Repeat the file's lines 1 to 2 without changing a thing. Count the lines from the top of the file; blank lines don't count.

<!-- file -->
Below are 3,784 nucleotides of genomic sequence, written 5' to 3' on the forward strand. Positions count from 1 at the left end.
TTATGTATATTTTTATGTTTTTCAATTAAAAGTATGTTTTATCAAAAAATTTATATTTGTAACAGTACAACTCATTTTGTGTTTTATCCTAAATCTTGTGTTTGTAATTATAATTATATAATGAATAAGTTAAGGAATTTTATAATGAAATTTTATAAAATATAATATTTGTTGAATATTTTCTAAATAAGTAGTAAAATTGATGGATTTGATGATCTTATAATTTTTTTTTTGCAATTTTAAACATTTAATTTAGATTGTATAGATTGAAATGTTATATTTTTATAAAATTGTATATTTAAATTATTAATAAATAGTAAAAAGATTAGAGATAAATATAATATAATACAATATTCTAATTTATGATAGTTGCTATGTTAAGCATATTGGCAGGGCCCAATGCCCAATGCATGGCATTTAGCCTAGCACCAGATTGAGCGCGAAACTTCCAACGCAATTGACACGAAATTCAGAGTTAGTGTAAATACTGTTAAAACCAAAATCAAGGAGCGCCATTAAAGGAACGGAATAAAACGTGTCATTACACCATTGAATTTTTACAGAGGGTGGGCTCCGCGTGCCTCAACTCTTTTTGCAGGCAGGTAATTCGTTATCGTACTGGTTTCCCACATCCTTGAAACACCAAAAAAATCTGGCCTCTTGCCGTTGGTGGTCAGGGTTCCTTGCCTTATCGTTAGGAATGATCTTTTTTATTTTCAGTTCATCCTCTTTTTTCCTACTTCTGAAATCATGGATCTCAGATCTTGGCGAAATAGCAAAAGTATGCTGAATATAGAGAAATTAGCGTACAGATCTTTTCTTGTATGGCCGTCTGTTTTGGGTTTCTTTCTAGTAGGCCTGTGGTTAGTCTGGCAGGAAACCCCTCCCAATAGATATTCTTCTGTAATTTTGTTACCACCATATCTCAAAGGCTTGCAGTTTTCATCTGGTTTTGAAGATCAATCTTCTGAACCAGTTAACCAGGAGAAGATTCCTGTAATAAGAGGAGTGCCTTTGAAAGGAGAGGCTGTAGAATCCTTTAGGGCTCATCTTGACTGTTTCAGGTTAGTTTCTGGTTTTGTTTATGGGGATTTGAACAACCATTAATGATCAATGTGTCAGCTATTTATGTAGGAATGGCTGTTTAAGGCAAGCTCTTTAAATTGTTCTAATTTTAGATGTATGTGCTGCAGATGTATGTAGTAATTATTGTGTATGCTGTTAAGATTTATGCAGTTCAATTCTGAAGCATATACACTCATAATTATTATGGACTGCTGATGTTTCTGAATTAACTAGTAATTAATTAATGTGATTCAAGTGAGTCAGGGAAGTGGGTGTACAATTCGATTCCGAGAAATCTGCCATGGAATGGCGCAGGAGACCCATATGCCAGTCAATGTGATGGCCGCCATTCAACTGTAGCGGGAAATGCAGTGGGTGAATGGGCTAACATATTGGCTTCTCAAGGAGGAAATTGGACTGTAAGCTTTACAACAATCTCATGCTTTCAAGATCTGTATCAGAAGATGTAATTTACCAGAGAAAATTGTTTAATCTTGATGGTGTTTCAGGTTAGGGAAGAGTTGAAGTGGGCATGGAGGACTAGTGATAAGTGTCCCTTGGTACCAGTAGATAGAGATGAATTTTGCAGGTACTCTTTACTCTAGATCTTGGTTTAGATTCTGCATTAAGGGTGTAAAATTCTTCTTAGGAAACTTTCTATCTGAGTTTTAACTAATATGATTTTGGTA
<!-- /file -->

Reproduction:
Below are 3,784 nucleotides of genomic sequence, written 5' to 3' on the forward strand. Positions count from 1 at the left end.
TTATGTATATTTTTATGTTTTTCAATTAAAAGTATGTTTTATCAAAAAATTTATATTTGTAACAGTACAACTCATTTTGTGTTTTATCCTAAATCTTGTGTTTGTAATTATAATTATATAATGAATAAGTTAAGGAATTTTATAATGAAATTTTATAAAATATAATATTTGTTGAATATTTTCTAAATAAGTAGTAAAATTGATGGATTTGATGATCTTATAATTTTTTTTTTGCAATTTTAAACATTTAATTTAGATTGTATAGATTGAAATGTTATATTTTTATAAAATTGTATATTTAAATTATTAATAAATAGTAAAAAGATTAGAGATAAATATAATATAATACAATATTCTAATTTATGATAGTTGCTATGTTAAGCATATTGGCAGGGCCCAATGCCCAATGCATGGCATTTAGCCTAGCACCAGATTGAGCGCGAAACTTCCAACGCAATTGACACGAAATTCAGAGTTAGTGTAAATACTGTTAAAACCAAAATCAAGGAGCGCCATTAAAGGAACGGAATAAAACGTGTCATTACACCATTGAATTTTTACAGAGGGTGGGCTCCGCGTGCCTCAACTCTTTTTGCAGGCAGGTAATTCGTTATCGTACTGGTTTCCCACATCCTTGAAACACCAAAAAAATCTGGCCTCTTGCCGTTGGTGGTCAGGGTTCCTTGCCTTATCGTTAGGAATGATCTTTTTTATTTTCAGTTCATCCTCTTTTTTCCTACTTCTGAAATCATGGATCTCAGATCTTGGCGAAATAGCAAAAGTATGCTGAATATAGAGAAATTAGCGTACAGATCTTTTCTTGTATGGCCGTCTGTTTTGGGTTTCTTTCTAGTAGGCCTGTGGTTAGTCTGGCAGGAAACCCCTCCCAATAGATATTCTTCTGTAATTTTGTTACCACCATATCTCAAAGGCTTGCAGTTTTCATCTGGTTTTGAAGATCAATCTTCTGAACCAGTTAACCAGGAGAAGATTCCTGTAATAAGAGGAGTGCCTTTGAAAGGAGAGGCTGTAGAATCCTTTAGGGCTCATCTTGACTGTTTCAGGTTAGTTTCTGGTTTTGTTTATGGGGATTTGAACAACCATTAATGATCAATGTGTCAGCTATTTATGTAGGAATGGCTGTTTAAGGCAAGCTCTTTAAATTGTTCTAATTTTAGATGTATGTGCTGCAGATGTATGTAGTAATTATTGTGTATGCTGTTAAGATTTATGCAGTTCAATTCTGAAGCATATACACTCATAATTATTATGGACTGCTGATGTTTCTGAATTAACTAGTAATTAATTAATGTGATTCAAGTGAGTCAGGGAAGTGGGTGTACAATTCGATTCCGAGAAATCTGCCATGGAATGGCGCAGGAGACCCATATGCCAGTCAATGTGATGGCCGCCATTCAACTGTAGCGGGAAATGCAGTGGGTGAATGGGCTAACATATTGGCTTCTCAAGGAGGAAATTGGACTGTAAGCTTTACAACAATCTCATGCTTTCAAGATCTGTATCAGAAGATGTAATTTACCAGAGAAAATTGTTTAATCTTGATGGTGTTTCAGGTTAGGGAAGAGTTGAAGTGGGCATGGAGGACTAGTGATAAGTGTCCCTTGGTACCAGTAGATAGAGATGAATTTTGCAGGTACTCTTTACTCTAGATCTTGGTTTAGATTCTGCATTAAGGGTGTAAAATTCTTCTTAGGAAACTTTCTATCTGAGTTTTAACTAATATGATTTTGGTA